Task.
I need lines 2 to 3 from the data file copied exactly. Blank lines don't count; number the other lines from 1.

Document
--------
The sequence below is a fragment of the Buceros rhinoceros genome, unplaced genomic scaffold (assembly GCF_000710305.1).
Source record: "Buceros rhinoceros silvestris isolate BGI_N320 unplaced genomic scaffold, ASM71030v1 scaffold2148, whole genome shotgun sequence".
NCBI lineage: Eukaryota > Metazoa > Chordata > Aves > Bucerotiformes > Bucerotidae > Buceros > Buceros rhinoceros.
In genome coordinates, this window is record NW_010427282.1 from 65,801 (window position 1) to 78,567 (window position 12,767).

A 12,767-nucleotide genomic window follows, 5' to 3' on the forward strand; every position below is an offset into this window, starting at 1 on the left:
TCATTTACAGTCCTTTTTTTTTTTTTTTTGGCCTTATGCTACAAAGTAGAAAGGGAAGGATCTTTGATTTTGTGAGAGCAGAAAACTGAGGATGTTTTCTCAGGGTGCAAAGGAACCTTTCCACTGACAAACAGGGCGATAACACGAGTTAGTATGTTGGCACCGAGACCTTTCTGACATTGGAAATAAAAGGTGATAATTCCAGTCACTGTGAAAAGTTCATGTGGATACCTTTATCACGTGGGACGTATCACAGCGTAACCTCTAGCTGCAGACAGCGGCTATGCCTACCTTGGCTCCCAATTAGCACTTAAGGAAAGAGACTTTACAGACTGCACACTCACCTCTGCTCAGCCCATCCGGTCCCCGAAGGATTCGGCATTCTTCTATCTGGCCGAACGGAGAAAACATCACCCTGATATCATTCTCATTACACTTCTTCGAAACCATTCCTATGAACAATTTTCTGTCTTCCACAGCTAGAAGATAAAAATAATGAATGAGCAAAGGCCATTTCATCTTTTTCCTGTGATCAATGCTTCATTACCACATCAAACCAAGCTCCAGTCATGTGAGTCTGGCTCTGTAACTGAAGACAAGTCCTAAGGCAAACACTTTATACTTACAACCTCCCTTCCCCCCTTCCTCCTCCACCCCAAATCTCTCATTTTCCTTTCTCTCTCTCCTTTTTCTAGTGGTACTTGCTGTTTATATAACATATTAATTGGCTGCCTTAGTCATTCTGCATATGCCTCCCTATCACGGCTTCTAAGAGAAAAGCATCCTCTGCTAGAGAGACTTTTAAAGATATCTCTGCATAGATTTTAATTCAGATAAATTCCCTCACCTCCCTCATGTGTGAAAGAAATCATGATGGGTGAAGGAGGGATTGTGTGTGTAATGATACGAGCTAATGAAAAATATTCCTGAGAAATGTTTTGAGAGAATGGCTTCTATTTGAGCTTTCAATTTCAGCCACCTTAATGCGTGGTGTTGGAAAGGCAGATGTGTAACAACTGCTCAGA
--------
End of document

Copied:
Source record: "Buceros rhinoceros silvestris isolate BGI_N320 unplaced genomic scaffold, ASM71030v1 scaffold2148, whole genome shotgun sequence".
NCBI lineage: Eukaryota > Metazoa > Chordata > Aves > Bucerotiformes > Bucerotidae > Buceros > Buceros rhinoceros.